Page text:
Ever had one of those days where no matter how hard you try you just can’t seem to make any progress with your work?
Sure you have. We all have days and moments like that. Sometimes it can feel impossible to get any real work done, with every task in your schedule requiring feedback from someone else in order to move forward. Your boss is in meetings, the project manager has not responded to your email and your colleagues in the international team are still fast asleep. It’s frustrating!
You’re desperately trying to get things done but it’s just not happening for you. I’m going to let you in on a little secret, you’re doing it wrong!
In this article we're going to look at how to increase productivity and results by taking the initiative to lead.
Do You Really Have To Ask?
Often we seek out the approval of others before proceeding with a task when we don’t actually need it. Just think about that for a second. Why are you seeking out approval if you don’t even need it? You’ll often see this in email communication with phrases like “What do you think about X?”, “Is it ok if I go ahead and do Y?”, “Can you let me know how you wish to proceed…..” etc.
Don't ask for permission or approval unless it is absolutely required.
Take the initiative and responsibility for your actions by leading. Tell your boss, project manager or colleague how you are going to proceed. Do not ask how to do so if you have already identified how you would want to. Instead inform everyone of your decision.
Your boss hired you because you are the SQL Server expert and looks to you to for insight. Take the initiative and lead.
Informing Everyone of Your Decision
Don’t worry about whether or not people will agree with your decision to the point that it stops you from actually making one.
We’re already passed that point in the decision making process. The decision has been made. All the information available has been suitably considered and you have decided what to do. You are now informing people of this.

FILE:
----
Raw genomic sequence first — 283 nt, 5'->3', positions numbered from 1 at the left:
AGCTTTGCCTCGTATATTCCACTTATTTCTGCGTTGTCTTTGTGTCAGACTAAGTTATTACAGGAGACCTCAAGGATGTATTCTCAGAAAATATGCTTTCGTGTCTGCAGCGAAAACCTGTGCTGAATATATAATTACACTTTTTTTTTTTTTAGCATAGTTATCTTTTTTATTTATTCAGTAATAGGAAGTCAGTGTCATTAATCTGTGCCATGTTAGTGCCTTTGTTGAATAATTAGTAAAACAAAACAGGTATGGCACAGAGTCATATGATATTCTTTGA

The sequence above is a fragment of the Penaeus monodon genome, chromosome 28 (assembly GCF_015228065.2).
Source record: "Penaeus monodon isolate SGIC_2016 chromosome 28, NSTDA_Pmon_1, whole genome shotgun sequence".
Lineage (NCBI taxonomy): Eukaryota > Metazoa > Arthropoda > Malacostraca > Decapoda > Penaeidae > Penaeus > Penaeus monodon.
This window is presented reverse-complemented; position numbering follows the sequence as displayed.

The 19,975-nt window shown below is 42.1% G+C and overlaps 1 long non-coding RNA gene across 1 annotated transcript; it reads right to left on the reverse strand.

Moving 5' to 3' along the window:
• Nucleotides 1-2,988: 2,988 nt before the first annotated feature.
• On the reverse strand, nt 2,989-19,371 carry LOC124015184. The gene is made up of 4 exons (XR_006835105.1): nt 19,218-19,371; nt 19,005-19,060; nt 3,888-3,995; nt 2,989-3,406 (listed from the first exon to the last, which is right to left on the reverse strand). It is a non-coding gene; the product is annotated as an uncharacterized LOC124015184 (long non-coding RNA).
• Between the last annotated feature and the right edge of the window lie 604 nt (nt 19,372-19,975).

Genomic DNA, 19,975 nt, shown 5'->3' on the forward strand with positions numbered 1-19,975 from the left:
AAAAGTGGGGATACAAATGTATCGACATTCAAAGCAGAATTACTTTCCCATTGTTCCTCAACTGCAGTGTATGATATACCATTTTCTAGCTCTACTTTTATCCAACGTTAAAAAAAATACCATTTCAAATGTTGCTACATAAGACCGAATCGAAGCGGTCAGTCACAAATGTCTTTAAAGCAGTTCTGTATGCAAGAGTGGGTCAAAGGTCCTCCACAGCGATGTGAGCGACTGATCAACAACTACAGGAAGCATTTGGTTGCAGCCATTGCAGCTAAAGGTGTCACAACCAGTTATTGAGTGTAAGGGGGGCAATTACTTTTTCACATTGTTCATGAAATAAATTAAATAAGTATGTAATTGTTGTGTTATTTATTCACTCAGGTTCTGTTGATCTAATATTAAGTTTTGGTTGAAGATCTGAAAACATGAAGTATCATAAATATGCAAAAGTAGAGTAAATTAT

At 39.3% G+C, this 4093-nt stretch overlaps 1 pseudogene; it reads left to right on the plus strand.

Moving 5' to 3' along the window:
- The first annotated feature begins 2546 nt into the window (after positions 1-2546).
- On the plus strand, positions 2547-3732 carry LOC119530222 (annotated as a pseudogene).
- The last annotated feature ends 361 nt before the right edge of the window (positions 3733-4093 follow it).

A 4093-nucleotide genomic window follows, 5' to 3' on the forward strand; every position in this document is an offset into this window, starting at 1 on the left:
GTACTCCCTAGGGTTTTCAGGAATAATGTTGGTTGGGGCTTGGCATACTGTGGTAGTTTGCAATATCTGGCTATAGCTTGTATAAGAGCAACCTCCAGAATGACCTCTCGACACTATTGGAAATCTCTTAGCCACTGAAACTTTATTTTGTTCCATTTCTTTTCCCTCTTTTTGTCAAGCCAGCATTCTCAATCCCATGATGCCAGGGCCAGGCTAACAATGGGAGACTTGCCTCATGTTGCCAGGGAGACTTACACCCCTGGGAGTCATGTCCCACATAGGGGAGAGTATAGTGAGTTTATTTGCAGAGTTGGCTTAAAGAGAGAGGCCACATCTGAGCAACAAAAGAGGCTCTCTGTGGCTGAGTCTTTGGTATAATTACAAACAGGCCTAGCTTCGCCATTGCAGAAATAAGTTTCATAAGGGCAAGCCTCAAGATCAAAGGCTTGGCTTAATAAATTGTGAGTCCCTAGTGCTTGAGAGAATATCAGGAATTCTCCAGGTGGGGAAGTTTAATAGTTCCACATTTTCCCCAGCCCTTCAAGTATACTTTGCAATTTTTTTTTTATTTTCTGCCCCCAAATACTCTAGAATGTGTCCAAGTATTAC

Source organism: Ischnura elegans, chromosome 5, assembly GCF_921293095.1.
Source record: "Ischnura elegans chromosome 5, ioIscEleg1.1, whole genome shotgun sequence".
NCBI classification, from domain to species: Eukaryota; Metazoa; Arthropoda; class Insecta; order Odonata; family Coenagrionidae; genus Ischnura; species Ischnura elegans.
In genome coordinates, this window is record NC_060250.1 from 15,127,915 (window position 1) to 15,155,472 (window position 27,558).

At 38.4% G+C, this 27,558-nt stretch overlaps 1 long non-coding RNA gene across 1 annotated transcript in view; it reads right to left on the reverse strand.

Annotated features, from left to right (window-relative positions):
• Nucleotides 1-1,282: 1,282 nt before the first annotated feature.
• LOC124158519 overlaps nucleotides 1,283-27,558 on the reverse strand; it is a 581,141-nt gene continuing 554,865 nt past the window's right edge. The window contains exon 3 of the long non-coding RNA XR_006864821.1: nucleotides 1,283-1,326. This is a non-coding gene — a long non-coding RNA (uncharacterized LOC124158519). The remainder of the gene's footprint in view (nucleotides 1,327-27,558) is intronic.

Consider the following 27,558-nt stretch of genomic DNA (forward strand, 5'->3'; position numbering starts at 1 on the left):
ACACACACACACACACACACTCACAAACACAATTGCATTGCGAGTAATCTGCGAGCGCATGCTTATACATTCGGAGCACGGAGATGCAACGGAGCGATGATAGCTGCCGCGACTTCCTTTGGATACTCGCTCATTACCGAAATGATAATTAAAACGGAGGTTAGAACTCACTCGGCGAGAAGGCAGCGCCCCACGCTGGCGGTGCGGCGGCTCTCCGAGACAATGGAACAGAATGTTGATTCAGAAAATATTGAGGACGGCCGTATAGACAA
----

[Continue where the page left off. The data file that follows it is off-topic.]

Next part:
There are two key factors to ensuring success when working in this manner:
The decision itself must be understood by all.
Suitable time between communicating the decision and it’s execution, must be given.
By taking the lead and using this approach you are able to proceed ahead with your task/project without waiting for the unnecessary approval of others. It also ensures adequate opportunity to voice any concerns is provided but with the important distinction that the responsibility for doing so rests with the other party. You are good to go as of right now and will execute your decision at the communicated time, if no feedback to do otherwise is received.
Handling Decisions Absolutely Requiring Input
When faced with a decision that you genuinely cannot move forward with, you want to do as much as possible to accelerate the feedback process.
For example, perhasps you must get approval in order to proceed on a task/project or course of action, then be sure to do absolutely everything you can to make the decision as easy as possible for the decision maker.
Be sure to provide all information required for a decision to be reached.
Clearly state what decision you recommend be made and include your reasonsing.
Adhering to these two key principles ensures that you lead the way forward by clearly stating what decision you would make and minimises the time required for the decision maker to complete the decision making process(all that may be required is a simple “yes, proceed”). Using this approach will enable you to be more effective and get more actual DBA work done in less time.
Time for You To Lead
Taking the lead on tasks is the most optimal method to getting things done. Informing your boss, project manager or colleagues with your clear plan of how you are going to proceed, ensures that everyone understands what your intentions are without the need for their explicit approval to move foreword.
Increase your productivity and get more results by taking the lead in your Data Professional role today!
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"I hope you enjoyed this article. You can find even more SQL content on my blog SQL Server DBA in the UK where I post each week about working with SQL Server and Professional Development for the DBA. Thanks for reading!"